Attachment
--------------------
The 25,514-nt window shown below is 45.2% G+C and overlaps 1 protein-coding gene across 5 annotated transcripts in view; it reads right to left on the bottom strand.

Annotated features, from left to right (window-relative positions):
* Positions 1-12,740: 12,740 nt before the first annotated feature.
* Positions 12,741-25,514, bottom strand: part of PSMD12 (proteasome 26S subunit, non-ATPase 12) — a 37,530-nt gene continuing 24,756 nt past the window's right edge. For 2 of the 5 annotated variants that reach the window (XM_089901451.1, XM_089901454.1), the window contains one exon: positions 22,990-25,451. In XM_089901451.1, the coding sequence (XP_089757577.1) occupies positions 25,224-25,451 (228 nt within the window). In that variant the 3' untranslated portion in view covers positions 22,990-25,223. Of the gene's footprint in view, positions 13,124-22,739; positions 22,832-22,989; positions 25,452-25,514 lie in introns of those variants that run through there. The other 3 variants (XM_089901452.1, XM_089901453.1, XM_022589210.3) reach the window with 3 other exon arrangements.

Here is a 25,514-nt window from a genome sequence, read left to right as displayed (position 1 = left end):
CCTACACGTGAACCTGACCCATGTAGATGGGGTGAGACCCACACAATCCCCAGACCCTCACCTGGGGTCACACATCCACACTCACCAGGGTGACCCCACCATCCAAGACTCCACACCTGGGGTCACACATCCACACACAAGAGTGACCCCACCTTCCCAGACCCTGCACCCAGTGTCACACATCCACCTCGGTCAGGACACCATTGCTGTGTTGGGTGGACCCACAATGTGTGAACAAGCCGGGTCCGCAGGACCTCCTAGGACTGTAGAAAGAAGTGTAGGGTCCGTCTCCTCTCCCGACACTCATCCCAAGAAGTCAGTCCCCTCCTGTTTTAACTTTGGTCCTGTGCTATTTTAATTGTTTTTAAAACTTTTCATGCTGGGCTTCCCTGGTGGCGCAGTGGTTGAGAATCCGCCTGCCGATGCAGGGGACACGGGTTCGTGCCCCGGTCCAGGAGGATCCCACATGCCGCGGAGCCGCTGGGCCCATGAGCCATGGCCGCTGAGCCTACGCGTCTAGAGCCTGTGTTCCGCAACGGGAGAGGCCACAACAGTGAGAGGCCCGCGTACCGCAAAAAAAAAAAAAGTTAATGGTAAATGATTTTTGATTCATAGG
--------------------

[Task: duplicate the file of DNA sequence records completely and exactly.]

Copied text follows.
The 25,514-nt window shown below is 45.2% G+C and overlaps 1 protein-coding gene across 5 annotated transcripts in view; it reads right to left on the bottom strand.

Annotated features, from left to right (window-relative positions):
* Positions 1-12,740: 12,740 nt before the first annotated feature.
* Positions 12,741-25,514, bottom strand: part of PSMD12 (proteasome 26S subunit, non-ATPase 12) — a 37,530-nt gene continuing 24,756 nt past the window's right edge. For 2 of the 5 annotated variants that reach the window (XM_089901451.1, XM_089901454.1), the window contains one exon: positions 22,990-25,451. In XM_089901451.1, the coding sequence (XP_089757577.1) occupies positions 25,224-25,451 (228 nt within the window). In that variant the 3' untranslated portion in view covers positions 22,990-25,223. Of the gene's footprint in view, positions 13,124-22,739; positions 22,832-22,989; positions 25,452-25,514 lie in introns of those variants that run through there. The other 3 variants (XM_089901452.1, XM_089901453.1, XM_022589210.3) reach the window with 3 other exon arrangements.

Here is a 25,514-nt window from a genome sequence, read left to right as displayed (position 1 = left end):
CCTACACGTGAACCTGACCCATGTAGATGGGGTGAGACCCACACAATCCCCAGACCCTCACCTGGGGTCACACATCCACACTCACCAGGGTGACCCCACCATCCAAGACTCCACACCTGGGGTCACACATCCACACACAAGAGTGACCCCACCTTCCCAGACCCTGCACCCAGTGTCACACATCCACCTCGGTCAGGACACCATTGCTGTGTTGGGTGGACCCACAATGTGTGAACAAGCCGGGTCCGCAGGACCTCCTAGGACTGTAGAAAGAAGTGTAGGGTCCGTCTCCTCTCCCGACACTCATCCCAAGAAGTCAGTCCCCTCCTGTTTTAACTTTGGTCCTGTGCTATTTTAATTGTTTTTAAAACTTTTCATGCTGGGCTTCCCTGGTGGCGCAGTGGTTGAGAATCCGCCTGCCGATGCAGGGGACACGGGTTCGTGCCCCGGTCCAGGAGGATCCCACATGCCGCGGAGCCGCTGGGCCCATGAGCCATGGCCGCTGAGCCTACGCGTCTAGAGCCTGTGTTCCGCAACGGGAGAGGCCACAACAGTGAGAGGCCCGCGTACCGCAAAAAAAAAAAAAGTTAATGGTAAATGATTTTTGATTCATAGG